Wyatt's Willow, which is just shy of ten years old, as is my boy, has been reduced to a small stump in our backyard. The last few years have been difficult for the willow. It suffered sun damage, bug infestation as a result of the damage which could not heal and a final insult - woodpeckers. My husband wanted to just cut it down but I insisted that an arborist examine the tree and make an education determination as to the poor willow's fate. My husband was right, our willow was too damaged to stand any longer. We risked having it fall towards our house in a wind storm and that was just unacceptable. So now it is gone. We are only waiting to have the stump grinded out and then it will only exist in my memory and photographs. Just like Wyatt. Ugh.
Of course this would happen just weeks before Wyatt's 10th birthday. Of course my hormones are all wonky from being in the weaning process for our littlest girl. Of course Eli's little pee gee hydrangea tree had died last spring (as an aside, his new hydrangea tree, quick fire I believe, is showing many signs of life thankfully). I'm left throwing my hands in the air and my fate to the wind. These trees and their gravestones are what I have left to care for. The gravestones are inanimate objects but the trees, the trees, they change and grow and show awesome beauty and strength throughout the year. They are what I really treasure.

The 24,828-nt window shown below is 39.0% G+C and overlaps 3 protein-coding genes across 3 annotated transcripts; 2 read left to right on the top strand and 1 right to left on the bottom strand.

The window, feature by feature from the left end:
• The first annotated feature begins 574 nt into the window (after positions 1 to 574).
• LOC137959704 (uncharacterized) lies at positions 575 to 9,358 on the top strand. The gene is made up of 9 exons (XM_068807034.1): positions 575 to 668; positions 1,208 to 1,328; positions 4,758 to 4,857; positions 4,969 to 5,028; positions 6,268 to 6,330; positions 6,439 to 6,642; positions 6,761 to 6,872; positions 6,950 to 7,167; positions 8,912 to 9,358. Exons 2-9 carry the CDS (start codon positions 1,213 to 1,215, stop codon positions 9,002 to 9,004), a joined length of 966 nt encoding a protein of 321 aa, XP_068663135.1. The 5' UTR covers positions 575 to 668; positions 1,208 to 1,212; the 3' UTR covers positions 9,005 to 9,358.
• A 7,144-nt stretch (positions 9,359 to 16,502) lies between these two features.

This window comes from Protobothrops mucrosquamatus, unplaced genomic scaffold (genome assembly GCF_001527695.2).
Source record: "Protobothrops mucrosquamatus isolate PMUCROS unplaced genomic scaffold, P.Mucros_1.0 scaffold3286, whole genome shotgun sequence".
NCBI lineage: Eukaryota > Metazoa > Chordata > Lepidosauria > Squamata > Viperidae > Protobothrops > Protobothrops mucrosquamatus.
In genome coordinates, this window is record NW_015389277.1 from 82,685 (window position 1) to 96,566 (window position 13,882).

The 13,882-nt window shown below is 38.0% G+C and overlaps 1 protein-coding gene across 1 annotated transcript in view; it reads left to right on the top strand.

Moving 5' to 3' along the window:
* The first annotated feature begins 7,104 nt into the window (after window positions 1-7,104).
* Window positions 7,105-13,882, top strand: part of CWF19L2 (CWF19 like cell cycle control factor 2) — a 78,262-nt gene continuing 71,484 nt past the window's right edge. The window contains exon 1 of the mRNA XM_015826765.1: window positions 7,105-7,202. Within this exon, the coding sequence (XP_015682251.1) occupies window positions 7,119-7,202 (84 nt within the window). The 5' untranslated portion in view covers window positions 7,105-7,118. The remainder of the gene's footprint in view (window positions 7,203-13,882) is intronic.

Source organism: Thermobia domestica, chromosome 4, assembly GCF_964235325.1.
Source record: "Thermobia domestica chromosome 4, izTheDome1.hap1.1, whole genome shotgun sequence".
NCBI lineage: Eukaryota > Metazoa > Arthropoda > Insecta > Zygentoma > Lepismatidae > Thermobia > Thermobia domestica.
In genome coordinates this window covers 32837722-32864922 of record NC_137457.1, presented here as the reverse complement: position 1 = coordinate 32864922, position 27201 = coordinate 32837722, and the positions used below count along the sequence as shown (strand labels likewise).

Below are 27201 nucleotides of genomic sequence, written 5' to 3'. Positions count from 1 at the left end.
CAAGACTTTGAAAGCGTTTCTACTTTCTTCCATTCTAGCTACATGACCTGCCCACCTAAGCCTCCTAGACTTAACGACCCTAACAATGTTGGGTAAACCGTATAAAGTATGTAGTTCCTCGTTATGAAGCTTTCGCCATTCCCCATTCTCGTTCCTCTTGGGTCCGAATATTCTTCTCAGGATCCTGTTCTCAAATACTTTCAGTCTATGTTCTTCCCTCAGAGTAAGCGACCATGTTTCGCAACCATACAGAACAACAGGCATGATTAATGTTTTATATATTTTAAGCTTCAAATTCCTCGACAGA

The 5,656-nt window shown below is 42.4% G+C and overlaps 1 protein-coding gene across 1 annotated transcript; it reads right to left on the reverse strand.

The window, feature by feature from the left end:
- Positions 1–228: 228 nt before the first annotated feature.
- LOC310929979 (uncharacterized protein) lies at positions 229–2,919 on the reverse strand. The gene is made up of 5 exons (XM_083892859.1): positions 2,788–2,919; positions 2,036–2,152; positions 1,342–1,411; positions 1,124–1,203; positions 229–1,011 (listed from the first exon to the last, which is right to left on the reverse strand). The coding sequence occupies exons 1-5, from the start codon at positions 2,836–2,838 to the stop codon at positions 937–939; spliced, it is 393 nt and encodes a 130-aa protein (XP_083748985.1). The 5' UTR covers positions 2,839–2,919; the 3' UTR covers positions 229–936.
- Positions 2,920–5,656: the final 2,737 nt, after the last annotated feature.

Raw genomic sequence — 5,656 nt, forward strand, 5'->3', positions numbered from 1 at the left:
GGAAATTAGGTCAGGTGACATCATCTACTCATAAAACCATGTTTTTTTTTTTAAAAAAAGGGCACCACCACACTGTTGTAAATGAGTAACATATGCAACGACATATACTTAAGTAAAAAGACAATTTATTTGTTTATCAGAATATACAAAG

To watch Wyatt's tree come down after ten years has been very sad and frankly, something I have pushed to a far away place in my mind. The decision of what to do next has also been very difficult and sad. Wyatt's weeping willow was just too perfect. A big beautiful weeping tree to represent our tears shed for Wyatt. Due to the tree's health issues we don't want to plant another weeping willow and then take a chance that another ten or so years down the road we will have to say goodbye to that one too. So we've had to choose another type of tree and this decision has been far less emotional and much more rational. There are hardiness, pest and disease considerations which take away a lot of the "specialness" to me. But, just like saying goodbye to Wyatt on a rainy morning almost ten years ago, we have no other choice.